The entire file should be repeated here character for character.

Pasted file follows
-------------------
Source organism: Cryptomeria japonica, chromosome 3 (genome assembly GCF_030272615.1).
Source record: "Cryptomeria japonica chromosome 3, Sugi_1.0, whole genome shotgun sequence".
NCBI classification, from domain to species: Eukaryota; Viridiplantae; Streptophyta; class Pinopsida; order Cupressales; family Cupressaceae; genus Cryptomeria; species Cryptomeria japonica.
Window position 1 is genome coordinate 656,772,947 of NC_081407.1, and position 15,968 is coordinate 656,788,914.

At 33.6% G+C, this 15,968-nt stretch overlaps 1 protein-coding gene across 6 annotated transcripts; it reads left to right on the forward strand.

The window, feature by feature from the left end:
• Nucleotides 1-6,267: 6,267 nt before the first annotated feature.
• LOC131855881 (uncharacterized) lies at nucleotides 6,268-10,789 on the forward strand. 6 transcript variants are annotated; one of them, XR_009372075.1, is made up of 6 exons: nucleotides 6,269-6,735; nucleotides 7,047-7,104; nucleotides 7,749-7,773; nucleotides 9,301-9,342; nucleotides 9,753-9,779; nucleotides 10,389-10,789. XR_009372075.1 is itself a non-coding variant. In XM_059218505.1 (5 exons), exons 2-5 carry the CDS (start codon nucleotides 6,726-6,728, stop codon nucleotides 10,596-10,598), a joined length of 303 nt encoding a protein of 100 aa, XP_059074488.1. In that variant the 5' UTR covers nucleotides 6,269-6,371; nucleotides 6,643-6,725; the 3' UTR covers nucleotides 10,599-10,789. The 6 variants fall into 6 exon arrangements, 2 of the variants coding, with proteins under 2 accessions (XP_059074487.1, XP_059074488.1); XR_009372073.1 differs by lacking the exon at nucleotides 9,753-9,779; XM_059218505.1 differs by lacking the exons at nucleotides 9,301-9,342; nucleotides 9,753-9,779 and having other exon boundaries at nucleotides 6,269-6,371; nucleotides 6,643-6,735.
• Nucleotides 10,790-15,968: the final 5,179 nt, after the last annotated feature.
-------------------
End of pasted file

Source organism: Cryptomeria japonica, chromosome 3 (genome assembly GCF_030272615.1).
Source record: "Cryptomeria japonica chromosome 3, Sugi_1.0, whole genome shotgun sequence".
NCBI classification, from domain to species: Eukaryota; Viridiplantae; Streptophyta; class Pinopsida; order Cupressales; family Cupressaceae; genus Cryptomeria; species Cryptomeria japonica.
Window position 1 is genome coordinate 656,772,947 of NC_081407.1, and position 15,968 is coordinate 656,788,914.

At 33.6% G+C, this 15,968-nt stretch overlaps 1 protein-coding gene across 6 annotated transcripts; it reads left to right on the forward strand.

The window, feature by feature from the left end:
• Nucleotides 1-6,267: 6,267 nt before the first annotated feature.
• LOC131855881 (uncharacterized) lies at nucleotides 6,268-10,789 on the forward strand. 6 transcript variants are annotated; one of them, XR_009372075.1, is made up of 6 exons: nucleotides 6,269-6,735; nucleotides 7,047-7,104; nucleotides 7,749-7,773; nucleotides 9,301-9,342; nucleotides 9,753-9,779; nucleotides 10,389-10,789. XR_009372075.1 is itself a non-coding variant. In XM_059218505.1 (5 exons), exons 2-5 carry the CDS (start codon nucleotides 6,726-6,728, stop codon nucleotides 10,596-10,598), a joined length of 303 nt encoding a protein of 100 aa, XP_059074488.1. In that variant the 5' UTR covers nucleotides 6,269-6,371; nucleotides 6,643-6,725; the 3' UTR covers nucleotides 10,599-10,789. The 6 variants fall into 6 exon arrangements, 2 of the variants coding, with proteins under 2 accessions (XP_059074487.1, XP_059074488.1); XR_009372073.1 differs by lacking the exon at nucleotides 9,753-9,779; XM_059218505.1 differs by lacking the exons at nucleotides 9,301-9,342; nucleotides 9,753-9,779 and having other exon boundaries at nucleotides 6,269-6,371; nucleotides 6,643-6,735.
• Nucleotides 10,790-15,968: the final 5,179 nt, after the last annotated feature.